Early Life and Education

Gloria Mary Maureen George, who uses an English name for interacting with Canadian authorities and in her professional career, was born of Wet’suwet’en (Dakelh), St’át’imc, Cree, Welsh and French heritage. George’s Wet’suwet’en name is Goo-htse Awh, which is the title of sub-chief in her Laksamshu (Fireweed) clan. She also holds the title of hereditary chief, Smogelgem. George was raised traditionally, on a small farm in Hubert, British Columbia (near Prince George), in the ways of the Wet’suwet’en people. George grew up with her siblings and extended family, learning to respect the land and each other.

When she started attending school, George became, in her words, a “chameleon” because she dressed in the contemporary fashion for school, but returned to traditional dress afterwards. From a young age, George learned how to effectively move between the worlds of Indigenous traditionalism and Western culture.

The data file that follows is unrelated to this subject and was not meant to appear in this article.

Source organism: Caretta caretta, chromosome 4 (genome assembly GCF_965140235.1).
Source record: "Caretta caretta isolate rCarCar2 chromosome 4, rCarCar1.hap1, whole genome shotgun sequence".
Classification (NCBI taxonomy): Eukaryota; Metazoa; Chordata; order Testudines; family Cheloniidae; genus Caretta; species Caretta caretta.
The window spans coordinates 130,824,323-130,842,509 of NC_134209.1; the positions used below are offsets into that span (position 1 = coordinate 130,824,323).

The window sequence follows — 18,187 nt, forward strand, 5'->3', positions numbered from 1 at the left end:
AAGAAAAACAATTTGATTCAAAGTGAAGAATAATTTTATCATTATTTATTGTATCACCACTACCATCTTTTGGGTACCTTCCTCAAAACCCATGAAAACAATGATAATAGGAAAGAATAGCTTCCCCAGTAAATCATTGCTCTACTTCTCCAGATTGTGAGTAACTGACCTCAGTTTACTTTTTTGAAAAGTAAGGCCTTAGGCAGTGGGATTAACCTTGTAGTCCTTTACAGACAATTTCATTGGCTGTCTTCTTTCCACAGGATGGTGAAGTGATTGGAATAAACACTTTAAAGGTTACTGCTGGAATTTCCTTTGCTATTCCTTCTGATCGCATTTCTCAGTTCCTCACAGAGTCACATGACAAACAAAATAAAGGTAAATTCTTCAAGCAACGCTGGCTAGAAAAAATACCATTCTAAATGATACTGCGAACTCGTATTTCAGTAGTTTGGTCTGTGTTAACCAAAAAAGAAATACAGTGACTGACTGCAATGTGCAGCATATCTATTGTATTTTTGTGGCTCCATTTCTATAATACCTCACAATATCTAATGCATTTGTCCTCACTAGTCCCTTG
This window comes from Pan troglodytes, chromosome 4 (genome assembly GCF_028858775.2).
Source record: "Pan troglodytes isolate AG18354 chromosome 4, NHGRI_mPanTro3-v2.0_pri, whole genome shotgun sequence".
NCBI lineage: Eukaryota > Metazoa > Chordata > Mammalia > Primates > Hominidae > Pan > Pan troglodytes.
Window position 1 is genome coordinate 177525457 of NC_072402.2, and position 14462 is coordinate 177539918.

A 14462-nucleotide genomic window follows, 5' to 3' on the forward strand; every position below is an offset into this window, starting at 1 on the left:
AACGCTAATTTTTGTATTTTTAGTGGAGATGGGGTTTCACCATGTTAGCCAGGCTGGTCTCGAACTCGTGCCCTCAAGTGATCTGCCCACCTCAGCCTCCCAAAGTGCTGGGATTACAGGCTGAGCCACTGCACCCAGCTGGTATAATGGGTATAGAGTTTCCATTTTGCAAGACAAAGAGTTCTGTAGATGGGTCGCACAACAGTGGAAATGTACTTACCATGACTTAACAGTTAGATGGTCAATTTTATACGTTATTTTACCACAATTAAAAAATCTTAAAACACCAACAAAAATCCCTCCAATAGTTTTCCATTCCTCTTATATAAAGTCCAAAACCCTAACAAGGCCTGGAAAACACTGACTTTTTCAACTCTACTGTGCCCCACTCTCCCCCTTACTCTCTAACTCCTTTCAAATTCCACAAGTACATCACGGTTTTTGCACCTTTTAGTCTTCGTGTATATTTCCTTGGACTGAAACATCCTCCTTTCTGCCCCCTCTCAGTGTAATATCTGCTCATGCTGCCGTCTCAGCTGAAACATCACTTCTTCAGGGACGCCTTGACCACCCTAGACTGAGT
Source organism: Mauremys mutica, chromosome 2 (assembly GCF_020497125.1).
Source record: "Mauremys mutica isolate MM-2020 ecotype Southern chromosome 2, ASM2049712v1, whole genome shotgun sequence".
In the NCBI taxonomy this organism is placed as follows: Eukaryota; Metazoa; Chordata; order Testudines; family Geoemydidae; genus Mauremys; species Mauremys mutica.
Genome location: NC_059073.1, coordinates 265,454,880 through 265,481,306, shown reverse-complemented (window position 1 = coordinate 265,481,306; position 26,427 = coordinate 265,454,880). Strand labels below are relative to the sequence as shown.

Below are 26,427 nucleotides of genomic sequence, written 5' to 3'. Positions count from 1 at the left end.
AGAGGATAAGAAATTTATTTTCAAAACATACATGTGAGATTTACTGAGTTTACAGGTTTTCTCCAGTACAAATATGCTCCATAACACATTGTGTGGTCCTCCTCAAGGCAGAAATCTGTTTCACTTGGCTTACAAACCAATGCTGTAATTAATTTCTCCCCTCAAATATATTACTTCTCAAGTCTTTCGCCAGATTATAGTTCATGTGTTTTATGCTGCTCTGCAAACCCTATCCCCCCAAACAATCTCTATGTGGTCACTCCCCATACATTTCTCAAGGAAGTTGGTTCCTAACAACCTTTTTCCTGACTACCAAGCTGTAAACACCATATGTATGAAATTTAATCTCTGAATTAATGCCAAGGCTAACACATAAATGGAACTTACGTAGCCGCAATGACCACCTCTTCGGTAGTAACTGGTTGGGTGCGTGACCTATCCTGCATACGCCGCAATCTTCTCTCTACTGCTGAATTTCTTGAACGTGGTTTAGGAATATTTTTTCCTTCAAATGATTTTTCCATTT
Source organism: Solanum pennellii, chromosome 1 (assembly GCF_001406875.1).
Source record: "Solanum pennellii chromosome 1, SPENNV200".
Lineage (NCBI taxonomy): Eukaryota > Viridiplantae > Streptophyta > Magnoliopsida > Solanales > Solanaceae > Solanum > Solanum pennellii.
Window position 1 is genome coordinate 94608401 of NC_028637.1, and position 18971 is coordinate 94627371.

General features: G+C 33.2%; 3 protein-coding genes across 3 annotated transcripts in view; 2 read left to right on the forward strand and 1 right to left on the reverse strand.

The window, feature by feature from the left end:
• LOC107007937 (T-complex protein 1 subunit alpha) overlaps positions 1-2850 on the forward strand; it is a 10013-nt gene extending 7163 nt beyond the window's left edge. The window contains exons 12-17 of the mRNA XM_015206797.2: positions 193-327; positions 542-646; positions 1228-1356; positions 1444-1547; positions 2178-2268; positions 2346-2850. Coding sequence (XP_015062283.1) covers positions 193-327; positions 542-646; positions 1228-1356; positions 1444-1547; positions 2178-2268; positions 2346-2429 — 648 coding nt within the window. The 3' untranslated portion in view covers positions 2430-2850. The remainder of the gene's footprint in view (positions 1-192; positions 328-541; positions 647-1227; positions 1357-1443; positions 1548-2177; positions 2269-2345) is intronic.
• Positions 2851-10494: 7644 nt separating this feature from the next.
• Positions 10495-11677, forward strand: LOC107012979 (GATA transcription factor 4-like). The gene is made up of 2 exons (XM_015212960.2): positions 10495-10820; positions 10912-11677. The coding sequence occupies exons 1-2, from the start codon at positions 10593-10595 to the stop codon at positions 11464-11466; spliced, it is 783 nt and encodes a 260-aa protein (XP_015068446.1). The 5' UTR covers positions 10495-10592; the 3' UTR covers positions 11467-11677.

However, in a 2011 interview with the We Can BC campaign — an initiative to end gender-based violence — George expressed that this move between two cultural worlds was not easy. George said that at school, she was subjected to racism, stereotypes and discrimination. In addition, George disclosed that she had been abused as a child by older men and by a missionary on different occasions. She also shared how her parents removed two of her brothers from residential school after learning that they were being mistreated. This act of defiance caused her parents to lose their Indian status. George would go on to advocate for non-status Indians in her adult life. Her and her family’s victimization created deep and long-lasting psychological wounds that George only came to fully address later on in life. “Alcoholism,” George stated in the interview, “brought my family to its knees.” Now sober, George has advocated for Indigenous peoples suffering from the intergenerational trauma of residential schools, from abuse and addictions, and from being disadvantaged.

George attended the University of Saskatchewan’s Native Law Program, and she earned her Bachelor of Laws at the University of British Columbia in 1989. As of 2011, she was pursuing a Master’s degree in First Nations Studies at the University of Northern British Columbia.

British Columbia Association of Non-Status Indians